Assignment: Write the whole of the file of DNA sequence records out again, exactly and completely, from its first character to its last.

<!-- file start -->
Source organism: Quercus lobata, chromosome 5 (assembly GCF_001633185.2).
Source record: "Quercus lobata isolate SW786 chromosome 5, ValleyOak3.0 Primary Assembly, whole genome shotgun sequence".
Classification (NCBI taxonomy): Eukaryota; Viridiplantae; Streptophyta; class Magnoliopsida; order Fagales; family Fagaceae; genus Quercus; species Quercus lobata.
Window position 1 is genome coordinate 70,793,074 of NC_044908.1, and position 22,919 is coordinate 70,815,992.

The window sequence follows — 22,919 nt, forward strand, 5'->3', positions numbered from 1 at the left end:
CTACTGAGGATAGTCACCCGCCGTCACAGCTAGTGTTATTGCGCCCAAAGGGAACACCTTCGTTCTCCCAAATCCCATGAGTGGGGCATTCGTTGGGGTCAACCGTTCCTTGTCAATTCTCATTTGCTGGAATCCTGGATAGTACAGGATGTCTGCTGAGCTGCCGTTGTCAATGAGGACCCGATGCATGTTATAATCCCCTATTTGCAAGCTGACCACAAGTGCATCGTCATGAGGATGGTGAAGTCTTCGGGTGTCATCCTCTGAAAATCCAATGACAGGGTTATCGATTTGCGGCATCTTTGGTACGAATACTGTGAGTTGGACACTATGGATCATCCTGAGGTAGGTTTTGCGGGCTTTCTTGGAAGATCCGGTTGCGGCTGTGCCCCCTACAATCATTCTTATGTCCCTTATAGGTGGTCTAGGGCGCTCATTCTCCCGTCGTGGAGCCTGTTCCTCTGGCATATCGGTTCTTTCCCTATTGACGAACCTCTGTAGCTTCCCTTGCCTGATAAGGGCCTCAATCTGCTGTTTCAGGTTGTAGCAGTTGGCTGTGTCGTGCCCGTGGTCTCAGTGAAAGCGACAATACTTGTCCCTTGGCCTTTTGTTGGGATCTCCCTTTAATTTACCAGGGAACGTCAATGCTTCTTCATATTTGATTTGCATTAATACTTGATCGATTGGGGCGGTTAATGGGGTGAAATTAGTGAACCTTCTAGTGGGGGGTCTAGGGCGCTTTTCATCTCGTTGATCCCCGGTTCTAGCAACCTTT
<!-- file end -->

Source organism: Quercus lobata, chromosome 5 (assembly GCF_001633185.2).
Source record: "Quercus lobata isolate SW786 chromosome 5, ValleyOak3.0 Primary Assembly, whole genome shotgun sequence".
Classification (NCBI taxonomy): Eukaryota; Viridiplantae; Streptophyta; class Magnoliopsida; order Fagales; family Fagaceae; genus Quercus; species Quercus lobata.
Window position 1 is genome coordinate 70,793,074 of NC_044908.1, and position 22,919 is coordinate 70,815,992.

The window sequence follows — 22,919 nt, forward strand, 5'->3', positions numbered from 1 at the left end:
CTACTGAGGATAGTCACCCGCCGTCACAGCTAGTGTTATTGCGCCCAAAGGGAACACCTTCGTTCTCCCAAATCCCATGAGTGGGGCATTCGTTGGGGTCAACCGTTCCTTGTCAATTCTCATTTGCTGGAATCCTGGATAGTACAGGATGTCTGCTGAGCTGCCGTTGTCAATGAGGACCCGATGCATGTTATAATCCCCTATTTGCAAGCTGACCACAAGTGCATCGTCATGAGGATGGTGAAGTCTTCGGGTGTCATCCTCTGAAAATCCAATGACAGGGTTATCGATTTGCGGCATCTTTGGTACGAATACTGTGAGTTGGACACTATGGATCATCCTGAGGTAGGTTTTGCGGGCTTTCTTGGAAGATCCGGTTGCGGCTGTGCCCCCTACAATCATTCTTATGTCCCTTATAGGTGGTCTAGGGCGCTCATTCTCCCGTCGTGGAGCCTGTTCCTCTGGCATATCGGTTCTTTCCCTATTGACGAACCTCTGTAGCTTCCCTTGCCTGATAAGGGCCTCAATCTGCTGTTTCAGGTTGTAGCAGTTGGCTGTGTCGTGCCCGTGGTCTCAGTGAAAGCGACAATACTTGTCCCTTGGCCTTTTGTTGGGATCTCCCTTTAATTTACCAGGGAACGTCAATGCTTCTTCATATTTGATTTGCATTAATACTTGATCGATTGGGGCGGTTAATGGGGTGAAATTAGTGAACCTTCTAGTGGGGGGTCTAGGGCGCTTTTCATCTCGTTGATCCCCGGTTCTAGCAACCTTT